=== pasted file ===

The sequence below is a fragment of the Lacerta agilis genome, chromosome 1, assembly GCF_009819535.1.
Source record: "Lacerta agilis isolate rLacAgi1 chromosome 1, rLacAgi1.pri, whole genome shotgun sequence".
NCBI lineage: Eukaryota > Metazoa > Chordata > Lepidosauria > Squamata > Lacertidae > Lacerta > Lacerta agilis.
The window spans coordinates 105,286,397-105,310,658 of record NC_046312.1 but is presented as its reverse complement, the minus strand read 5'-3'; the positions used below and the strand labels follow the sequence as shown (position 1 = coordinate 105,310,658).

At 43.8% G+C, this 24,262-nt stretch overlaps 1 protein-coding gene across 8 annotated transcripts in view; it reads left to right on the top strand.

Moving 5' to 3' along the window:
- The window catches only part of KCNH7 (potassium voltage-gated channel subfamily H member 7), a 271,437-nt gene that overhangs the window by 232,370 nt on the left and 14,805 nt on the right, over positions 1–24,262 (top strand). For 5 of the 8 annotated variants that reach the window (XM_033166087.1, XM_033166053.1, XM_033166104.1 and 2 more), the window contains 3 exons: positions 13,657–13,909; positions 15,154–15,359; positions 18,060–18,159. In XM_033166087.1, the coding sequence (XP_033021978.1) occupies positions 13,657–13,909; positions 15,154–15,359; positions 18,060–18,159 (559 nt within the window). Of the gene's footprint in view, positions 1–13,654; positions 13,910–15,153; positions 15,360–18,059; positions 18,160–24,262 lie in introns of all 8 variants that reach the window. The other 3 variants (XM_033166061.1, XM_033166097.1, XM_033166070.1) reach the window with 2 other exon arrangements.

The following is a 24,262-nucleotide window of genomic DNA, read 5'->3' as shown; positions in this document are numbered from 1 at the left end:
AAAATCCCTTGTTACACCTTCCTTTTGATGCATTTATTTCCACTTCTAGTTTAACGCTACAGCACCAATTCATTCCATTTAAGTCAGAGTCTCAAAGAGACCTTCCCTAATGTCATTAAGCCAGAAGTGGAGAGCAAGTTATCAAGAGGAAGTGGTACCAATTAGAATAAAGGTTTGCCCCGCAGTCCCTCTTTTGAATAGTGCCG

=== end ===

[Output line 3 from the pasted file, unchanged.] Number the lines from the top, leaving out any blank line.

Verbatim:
NCBI lineage: Eukaryota > Metazoa > Chordata > Lepidosauria > Squamata > Lacertidae > Lacerta > Lacerta agilis.